A beach with many clouds

Cloud for .net – Windows Passwords, locks and keys

We created a box, and it’s with a nice security group that allows us to RDP in the machine.

By default, Amazon creates an administrator password for any machine you create, but you need an SSH key-pair to retrieve it.

Each lock has its key

AWS needs a key to open the lock that guards the Administrator password it created on its windows instance. Without a key, the door would be open and anyone with access to your AWS console could retrieve any password.

However, a single key would be difficult to provide. You’d have to create a key, which you should keep as private as the key to your house, and then give a copy to Amazon, and they don’t want you to open your house to you, or at least not when it comes to EC2 instances.

Thankfully, since the 1970s, we can thank British cryptographers for coming up with a better solution. Instead of having one key, you have two: one that you share with everyone, and one that you keep secret. If someone wants to have a lock only you can open, they only need your public key to build a door. With your private key, and only with your private key, will you be able to unlock the door. The public key is not enough, so it can be shared openly.

To create a key-pair, we use either ssh-keygen on all platforms that support Unix tooling, or with an extra package on windows. Make sure your terminal/cmd is open and in the folder we created so far.

For everyone:

$ mkdir .ssh
$ ssh-keygen -t rsa -C "dev" -P "" -f "./.ssh/dev"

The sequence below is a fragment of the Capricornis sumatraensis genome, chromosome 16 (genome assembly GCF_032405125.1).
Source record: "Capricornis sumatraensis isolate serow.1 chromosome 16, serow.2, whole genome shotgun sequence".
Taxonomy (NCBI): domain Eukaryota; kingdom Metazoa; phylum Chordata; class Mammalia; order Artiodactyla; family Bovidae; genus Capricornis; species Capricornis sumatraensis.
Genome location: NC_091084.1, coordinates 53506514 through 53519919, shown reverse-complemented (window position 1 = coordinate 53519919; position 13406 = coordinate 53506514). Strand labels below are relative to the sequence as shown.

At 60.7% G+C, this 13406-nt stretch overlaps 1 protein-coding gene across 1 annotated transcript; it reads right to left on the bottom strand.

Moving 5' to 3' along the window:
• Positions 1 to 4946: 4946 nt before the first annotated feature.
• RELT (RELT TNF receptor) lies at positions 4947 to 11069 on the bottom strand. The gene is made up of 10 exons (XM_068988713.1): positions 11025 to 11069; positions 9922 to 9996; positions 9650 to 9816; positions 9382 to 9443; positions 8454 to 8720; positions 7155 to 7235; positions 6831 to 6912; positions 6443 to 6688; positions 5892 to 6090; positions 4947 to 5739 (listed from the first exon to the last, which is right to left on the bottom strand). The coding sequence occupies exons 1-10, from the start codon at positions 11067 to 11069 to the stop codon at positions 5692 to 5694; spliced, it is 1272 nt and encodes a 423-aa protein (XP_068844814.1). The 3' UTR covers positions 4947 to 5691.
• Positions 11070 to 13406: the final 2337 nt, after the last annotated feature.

For Windows:

c:\MyProject\> mkdir .ssh
c:\MyProject\> choco install win32-openssh
c:\MyProject\> ssh-keygen -t rsa -C "dev" -P "" -f "./.ssh/dev"

You should now have two files in the .ssh folder, dev-deploy, which is your private key and you should keep to yourself, and dev-deploy.pub which is your public key.

Adding keys

To add the key to terraform, we create a new file, let’s call it keys.tf, and we link to our public key, by creating an [aws_key_pair][aws-key-pair] resource.

resource "aws_key_pair" "dev" {
    key_name = "dev"
    public_key = "${file("./.ssh/dev.pub")}"

If you have a sharp eye, you’ll have noticed that we used another interpolation, one of the in-built functions of terraform, file, which allows us to load a file and use whatever content as a property.

We now add the key to our instance, to make sure that we can retrieve the password once it’s created.

resource "aws_instance" "my_cool_server" {
  ami = "ami-3d787d57"
  instance_type = "t2.micro"
  security_groups = ["${aws_security_group.rdp.name}"]
  key_name = "${aws_key_pair.dev.key_name}"

If you terraform apply, you’ll now have a Windows box with a password you can retrieve.

Retrieving the password

Now we have an RDP port, and we have a key to retrieve the Administrator password. You could do that from the AWS console, by following the manual guide from Amazon, but we’ve established by now that the command line helps us go faster.

We’ll use the aws cli, which we installed in the first part, to retrieve that password.

Add the following output in your project, to retrieve the instance id.

output "my_cool_server_instance_id" {
  value = "${aws_instance.my_cool_server.id}"

If you now run tf apply, you’ll have the instance id as part of the outputs. We can now use this to retrieve our password.

$ aws ec2 get-password-data --instance-id  i-xxxx --priv-launch-key ./.ssh/dev
c:\MyProject\> aws ec2 get-password-data --instance-id  i-xxxx --priv-launch-key ./.ssh/dev

If you’re on a mac, you can even launch the RDP session straight from the output, using a little script.

# Usage: ./rdp.sh my_cool_server_instance_id my_cool_server_public_ip
# make sure you have jq installed, using brew install jq

instance_id=$(terraform output | grep $1 | cut -d = -f 2 | sed -e 's/^[ ]//')

public_ip=$(aws ec2 terraform output | grep $2 | cut -d = -f 2 | sed -e 's/^[ ]//')

password=$(aws ec2 get-password-data --region us-east-1 --instance-id i-576e12cc --priv-launch-key ./.ssh/dev | jq -r '.PasswordData')

echo "$password" | pbcopy
open "rdp://full%20address=s:$public_ip&username=s:Administrator"

You’ll still have to type in the password, but it’s at least making it smoother.